Sunday, February 21, 2010

Stack using Linked Lists in Java

Stack is a data structure that follows the simple FILO (First In, Last out) or LIFO (Last In, First Out) rule. Imagine a real world stack where you arrange Notebooks one over the other. The first notebook you insert will be at the bottom and that will come only at last. The implementation of stack can be done in many ways. We are going to see how to make use of a Singly Linked List to the use.
We can implement stack using a Linked List in the below shown ways. One is to have the END node on top and other is to have the START node at the top. If we recollect the singly linked list data structure, insertAtFirst() is an operation which can be done in O(1) time and insertAtLast() will take O(n) time (because we need to traverse till the last node). So, we can make use of the second method to use stack using linkedlists.

The three methods that stands out for a stack are pop(), push() and peek().
push() - push elements into a stack. We will use the insertAtFirst() method of LinkedList. Throws StackOverflowException when the stack is full.
pop() - remove and returns the top element from a stack. We will use the removeAtFirst() method of LinkedList. Throws StackEmptyException when the stack is empty.
peek() - return the top element from the stack without removing it. We will use the getFirst() method of LinkedList. Throws StackEmptyException when the stack is empty.

The java code for this looks very simpler. We will make use of the existing SinglyLinkedList class that we have used before.

package dsa.stack;

import dsa.linkedlist.SinglyLinkedList;

public class Stack<E> extends SinglyLinkedList<E>{
 
 public static final int MAX_STACK_SIZE = 100;
 
 public E pop() throws StackEmptyException{
  if(this.size()==0){
   throw new StackEmptyException();
  }
  return this.removeAtFirst();
 }
 
 public E peek() throws StackEmptyException{
  if(this.size()==0){
   throw new StackEmptyException();
  }
  return this.getFirst().data;
 }
 
 public void push(E data) throws StackOverflowException{
  if(this.size()>MAX_STACK_SIZE){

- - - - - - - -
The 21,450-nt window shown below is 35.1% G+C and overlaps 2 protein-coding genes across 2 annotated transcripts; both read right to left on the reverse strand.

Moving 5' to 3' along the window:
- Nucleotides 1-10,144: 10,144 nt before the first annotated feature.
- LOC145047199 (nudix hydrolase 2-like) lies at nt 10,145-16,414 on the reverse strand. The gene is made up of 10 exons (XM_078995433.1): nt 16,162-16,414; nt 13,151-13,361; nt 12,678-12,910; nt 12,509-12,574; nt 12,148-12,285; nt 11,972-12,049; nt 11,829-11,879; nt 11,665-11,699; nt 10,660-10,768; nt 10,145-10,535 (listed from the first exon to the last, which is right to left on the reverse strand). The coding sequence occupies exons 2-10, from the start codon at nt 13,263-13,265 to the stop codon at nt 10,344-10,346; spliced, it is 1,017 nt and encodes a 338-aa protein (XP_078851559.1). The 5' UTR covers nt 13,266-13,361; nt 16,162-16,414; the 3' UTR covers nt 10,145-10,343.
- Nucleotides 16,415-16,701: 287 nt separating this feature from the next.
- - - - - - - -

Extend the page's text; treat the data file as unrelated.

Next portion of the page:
throw new StackOverflowException();
  }
  this.insertAtFirst(data);
 }
 
 public static void main(String args[]){
  Stack<Integer> stack = new Stack<Integer>();
  try{
   System.out.println("Pushing 1, 2, 3, 4, 5");
   stack.push(1);
   stack.push(2);
   stack.push(3);
   stack.push(4);
   stack.push(5);
   System.out.println("Pop once  : "+stack.pop());
   System.out.println("Peek once : "+stack.peek());
   System.out.println("Pop once  : "+stack.pop());
   System.out.println("Pop once  : "+stack.pop());
   System.out.println("Pop once  : "+stack.pop());
   System.out.println("Pop once  : "+stack.pop());
   System.out.println("Pop once  : "+stack.pop());
  }catch(StackEmptyException e){
   System.out.println(e.getMessage());
  }catch(StackOverflowException e){ 
   System.out.println(e.getMessage());
  }
 }
}
/*
SAMPLE OUTPUT:
Pushing 1, 2, 3, 4, 5
Pop once  : 5
Peek once : 4
Pop once  : 4
Pop once  : 3
Pop once  : 2
Pop once  : 1
Stack is empty!
*/

package dsa.stack;

public class StackEmptyException extends Exception{
 public StackEmptyException(){
  super("Stack is empty!");
 }
}
package dsa.stack;

public class StackOverflowException extends Exception{
 public StackOverflowException(){
  super("Stack Overflown");
 }
}

Cheers,
Bragaadeesh.

2 comments:

vasu said...

Hi, Stack is not FIFO ... it's FILO or LIFO data structure...It might be a typing mistake...:)

b said...

@Vasu : Thank you very much for the correction. I have updated the blog.